Here are the winning stories from F-BOM’s Fall 2017 flash fiction contest, Magic Always Has A Price, judged by Intisar Khanani.
Did you miss the contest this quarter? Our next topic will be revealed in February, during our interview with Sharolyn G. Brown. Follow us on Facebook for updates. Click here for submission guidelines.
The Fix by Shira Hereld
One last ingredient: the knife cut her palm like tomato skin. Seven drops of blood spilled out. The potion turned aubergine, sparked.
She glanced at her husband – still asleep – then reached into herself. Touched the shame that burned each time her husband kissed her or slid his hand between her legs. This will fix you, he’d promised. You will want me.
“Mea culpa, Deorum, take my disgrace,” she chanted. Drank the potion in one long gulp.
The instant she swallowed, her husband burst into flame. He left behind neither ash, nor bone – nor any trace of shame.
Transfer by Laura VanArendonk Baugh
“It’s not so simple.”
“Selfish monster! Use your magic to help others!” She cradled her crying child. “When he is maimed for life, that is your doing.”
That the child fell into a mill was not my doing. “It’s not just his foot, it’s transfer energy—”
Villagers glared. The child sobbed. I gritted my teeth.
He screamed at healing, covering my groan. She wheeled to display her joyful achievement to all.
My crushed foot, and transfer-shattered tibia, would not carry me home. “I need help.”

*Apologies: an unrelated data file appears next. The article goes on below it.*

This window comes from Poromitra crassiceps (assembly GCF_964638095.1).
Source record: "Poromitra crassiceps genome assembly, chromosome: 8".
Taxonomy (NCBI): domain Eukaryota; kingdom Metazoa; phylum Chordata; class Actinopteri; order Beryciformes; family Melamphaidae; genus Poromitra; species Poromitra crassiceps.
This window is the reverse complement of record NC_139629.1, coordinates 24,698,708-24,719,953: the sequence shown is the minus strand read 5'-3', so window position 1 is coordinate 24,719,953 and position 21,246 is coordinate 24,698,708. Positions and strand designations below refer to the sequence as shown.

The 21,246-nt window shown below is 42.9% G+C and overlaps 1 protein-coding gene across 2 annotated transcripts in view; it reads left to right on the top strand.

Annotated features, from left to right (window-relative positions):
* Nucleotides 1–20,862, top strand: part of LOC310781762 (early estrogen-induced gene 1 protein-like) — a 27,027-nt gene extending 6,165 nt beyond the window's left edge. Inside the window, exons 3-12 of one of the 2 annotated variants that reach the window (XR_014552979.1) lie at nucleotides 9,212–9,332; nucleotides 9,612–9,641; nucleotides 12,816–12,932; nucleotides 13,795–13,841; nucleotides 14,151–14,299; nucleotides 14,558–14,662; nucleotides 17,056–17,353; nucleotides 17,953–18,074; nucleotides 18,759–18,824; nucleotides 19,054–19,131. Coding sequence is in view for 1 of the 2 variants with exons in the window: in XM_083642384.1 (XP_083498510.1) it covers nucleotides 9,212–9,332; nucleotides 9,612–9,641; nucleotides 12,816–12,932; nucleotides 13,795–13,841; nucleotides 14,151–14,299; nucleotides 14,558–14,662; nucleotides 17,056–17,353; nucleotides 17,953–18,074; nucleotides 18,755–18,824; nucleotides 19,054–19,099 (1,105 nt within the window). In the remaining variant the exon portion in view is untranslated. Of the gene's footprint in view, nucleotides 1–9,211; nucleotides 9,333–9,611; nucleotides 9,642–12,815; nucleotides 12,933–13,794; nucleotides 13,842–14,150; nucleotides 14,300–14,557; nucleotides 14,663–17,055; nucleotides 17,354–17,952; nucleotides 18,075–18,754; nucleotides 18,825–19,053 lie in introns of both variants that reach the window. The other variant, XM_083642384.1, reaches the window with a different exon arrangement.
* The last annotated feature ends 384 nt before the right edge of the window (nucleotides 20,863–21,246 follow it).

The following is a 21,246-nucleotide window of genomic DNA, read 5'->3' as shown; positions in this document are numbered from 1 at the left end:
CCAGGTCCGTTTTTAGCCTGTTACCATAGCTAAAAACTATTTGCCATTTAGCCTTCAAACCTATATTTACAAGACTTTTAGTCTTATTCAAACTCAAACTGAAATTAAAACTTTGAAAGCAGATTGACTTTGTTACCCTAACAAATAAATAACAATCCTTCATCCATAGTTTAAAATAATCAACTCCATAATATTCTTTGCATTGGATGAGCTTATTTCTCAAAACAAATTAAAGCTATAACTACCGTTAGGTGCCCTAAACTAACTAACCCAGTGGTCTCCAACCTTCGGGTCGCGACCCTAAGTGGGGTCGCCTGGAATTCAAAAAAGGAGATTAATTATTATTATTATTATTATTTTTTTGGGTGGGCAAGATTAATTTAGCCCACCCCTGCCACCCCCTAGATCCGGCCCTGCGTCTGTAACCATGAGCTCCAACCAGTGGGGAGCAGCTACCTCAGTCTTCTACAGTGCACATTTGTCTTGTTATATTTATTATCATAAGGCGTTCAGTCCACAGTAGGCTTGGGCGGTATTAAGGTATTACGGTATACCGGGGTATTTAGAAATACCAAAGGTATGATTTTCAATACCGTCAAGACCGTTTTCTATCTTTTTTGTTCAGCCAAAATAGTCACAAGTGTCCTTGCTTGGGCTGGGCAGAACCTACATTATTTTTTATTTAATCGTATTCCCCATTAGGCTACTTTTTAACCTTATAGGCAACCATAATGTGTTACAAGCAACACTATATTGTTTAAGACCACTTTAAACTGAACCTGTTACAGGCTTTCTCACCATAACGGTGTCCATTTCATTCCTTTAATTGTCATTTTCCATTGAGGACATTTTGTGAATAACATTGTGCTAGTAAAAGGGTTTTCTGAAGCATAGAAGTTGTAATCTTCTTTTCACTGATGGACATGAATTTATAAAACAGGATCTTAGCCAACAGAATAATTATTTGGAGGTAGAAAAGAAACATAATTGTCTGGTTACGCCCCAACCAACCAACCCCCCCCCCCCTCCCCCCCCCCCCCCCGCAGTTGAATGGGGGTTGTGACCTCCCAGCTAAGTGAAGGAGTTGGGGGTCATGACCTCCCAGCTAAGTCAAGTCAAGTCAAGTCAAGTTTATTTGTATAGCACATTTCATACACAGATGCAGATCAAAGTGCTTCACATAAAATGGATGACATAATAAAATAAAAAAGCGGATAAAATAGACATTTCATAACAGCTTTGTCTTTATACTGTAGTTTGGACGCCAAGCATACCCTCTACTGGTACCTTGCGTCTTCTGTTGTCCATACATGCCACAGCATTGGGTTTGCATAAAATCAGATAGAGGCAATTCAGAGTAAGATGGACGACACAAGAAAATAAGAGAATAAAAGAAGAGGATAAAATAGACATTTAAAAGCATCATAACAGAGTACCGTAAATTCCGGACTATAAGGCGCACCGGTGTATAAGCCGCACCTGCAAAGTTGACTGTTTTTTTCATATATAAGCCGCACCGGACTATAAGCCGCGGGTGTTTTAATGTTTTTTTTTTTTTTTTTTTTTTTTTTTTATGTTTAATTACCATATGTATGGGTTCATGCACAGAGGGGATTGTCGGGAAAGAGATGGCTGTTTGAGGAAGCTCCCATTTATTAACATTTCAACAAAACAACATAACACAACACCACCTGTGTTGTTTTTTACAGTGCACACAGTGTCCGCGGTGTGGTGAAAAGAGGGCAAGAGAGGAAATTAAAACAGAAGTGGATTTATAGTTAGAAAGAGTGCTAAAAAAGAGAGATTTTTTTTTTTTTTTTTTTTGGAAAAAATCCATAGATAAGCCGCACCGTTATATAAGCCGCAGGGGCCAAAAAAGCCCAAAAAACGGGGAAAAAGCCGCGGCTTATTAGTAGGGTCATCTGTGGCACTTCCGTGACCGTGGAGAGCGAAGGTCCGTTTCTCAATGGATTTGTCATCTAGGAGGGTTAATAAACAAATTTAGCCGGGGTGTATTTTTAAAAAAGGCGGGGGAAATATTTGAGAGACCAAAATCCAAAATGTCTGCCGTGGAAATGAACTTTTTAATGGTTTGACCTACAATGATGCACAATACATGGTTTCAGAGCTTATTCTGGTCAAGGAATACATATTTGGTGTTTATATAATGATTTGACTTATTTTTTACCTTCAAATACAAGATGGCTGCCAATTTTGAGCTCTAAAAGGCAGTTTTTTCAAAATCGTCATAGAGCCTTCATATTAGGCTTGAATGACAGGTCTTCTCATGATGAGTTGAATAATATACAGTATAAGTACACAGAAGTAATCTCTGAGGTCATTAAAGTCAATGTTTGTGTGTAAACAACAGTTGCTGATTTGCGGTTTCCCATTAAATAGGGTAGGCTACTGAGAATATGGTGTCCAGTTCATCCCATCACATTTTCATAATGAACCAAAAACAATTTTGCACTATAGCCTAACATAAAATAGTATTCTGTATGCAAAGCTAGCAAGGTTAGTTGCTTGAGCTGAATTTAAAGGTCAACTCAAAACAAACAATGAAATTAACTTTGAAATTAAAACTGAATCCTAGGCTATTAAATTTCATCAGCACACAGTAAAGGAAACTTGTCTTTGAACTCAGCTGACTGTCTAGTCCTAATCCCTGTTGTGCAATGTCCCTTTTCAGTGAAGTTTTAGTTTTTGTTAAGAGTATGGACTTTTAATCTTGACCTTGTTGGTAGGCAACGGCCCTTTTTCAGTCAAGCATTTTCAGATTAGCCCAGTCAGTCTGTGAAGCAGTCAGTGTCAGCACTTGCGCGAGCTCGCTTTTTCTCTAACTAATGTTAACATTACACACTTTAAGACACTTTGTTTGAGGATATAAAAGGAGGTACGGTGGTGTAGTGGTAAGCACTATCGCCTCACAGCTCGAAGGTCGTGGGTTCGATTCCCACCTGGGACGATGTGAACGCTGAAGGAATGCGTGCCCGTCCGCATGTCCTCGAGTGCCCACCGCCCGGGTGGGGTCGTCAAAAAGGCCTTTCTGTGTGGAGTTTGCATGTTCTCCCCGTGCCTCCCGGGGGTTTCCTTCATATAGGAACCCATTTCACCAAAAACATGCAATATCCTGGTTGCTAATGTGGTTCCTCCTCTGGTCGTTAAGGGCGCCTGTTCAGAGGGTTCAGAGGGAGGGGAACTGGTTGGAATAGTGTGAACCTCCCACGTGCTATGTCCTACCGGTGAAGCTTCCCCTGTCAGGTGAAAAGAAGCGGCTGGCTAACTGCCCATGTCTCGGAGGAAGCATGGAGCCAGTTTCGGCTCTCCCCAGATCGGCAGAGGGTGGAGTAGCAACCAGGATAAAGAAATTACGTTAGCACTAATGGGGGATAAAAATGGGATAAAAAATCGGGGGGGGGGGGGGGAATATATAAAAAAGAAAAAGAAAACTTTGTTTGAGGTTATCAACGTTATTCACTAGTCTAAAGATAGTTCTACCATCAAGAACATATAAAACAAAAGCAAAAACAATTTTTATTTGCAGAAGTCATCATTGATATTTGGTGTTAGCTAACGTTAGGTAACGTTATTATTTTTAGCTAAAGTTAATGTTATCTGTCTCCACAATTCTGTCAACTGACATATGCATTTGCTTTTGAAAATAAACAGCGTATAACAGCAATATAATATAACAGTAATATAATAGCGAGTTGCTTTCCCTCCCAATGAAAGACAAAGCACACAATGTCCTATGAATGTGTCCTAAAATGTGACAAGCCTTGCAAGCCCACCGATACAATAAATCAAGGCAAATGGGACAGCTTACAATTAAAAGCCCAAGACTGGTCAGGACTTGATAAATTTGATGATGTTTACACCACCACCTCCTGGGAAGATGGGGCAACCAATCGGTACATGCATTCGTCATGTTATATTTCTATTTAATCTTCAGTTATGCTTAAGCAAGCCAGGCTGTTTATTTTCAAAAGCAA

“Use your magic,” the villagers said cheerfully, and followed her away.
The Chorus Flower by Loren Killdeer
Lena wanted a Japanese Singing Potus for Christmas. In the tropical place where they lived, Liam asked himself why she wouldn’t grow any other plant. There were an abundance of chorus flowerbeds on the streets, but none of them could sing in Japanese.
Liam asked for the plant at the counter and the man behind reached for a pale pink sprout.
-Oh, man this one’s gonna be expensive-
In money aspect it was surprisingly cheap.
They only realized it when it started to sing during the nights, that no one had warned them about the jet lag.
Turnabout by Joan Grey
I drew the symbols, chanted the ancient words, spilt the blood of that poor little cat.
The air around my protective circle of shining white salt thickened; harsh fog dissipated to reveal a straight figure. Its corona of light cut through the swirling haze.
WHAT WOULD YOU HAVE ME DO? Its voice beat against my ears.
“Please,” I whimpered. “Protect her.” I pointed to the bed in the corner.
It turned the fires of its eyes in her direction then back to me.
YOU KNOW THE FEE.
I bent my neck. “I, Moloch, hereby grant you, Uriel, my eternal soul.”
Teacher by Chris Simmons
“When does it end?” I ask. Her withered eyes stare back.
“Never. Always. When you say.”
She places her hand on mine. She looks at the groaning table, her lips wet.
I begin. Bites blur together; plates fall empty. My ribs crack and flare. I wonder if I could unhinge my jaw. I wonder if I could eat time. Not yet, she says. Soon.
She smiles, she lifts her hand. Her eyes are bright. Mine go dark.
“Oma.” Done. For now.
When I wake she’s gone again. The table’s empty except for the bill. I’m hungry.
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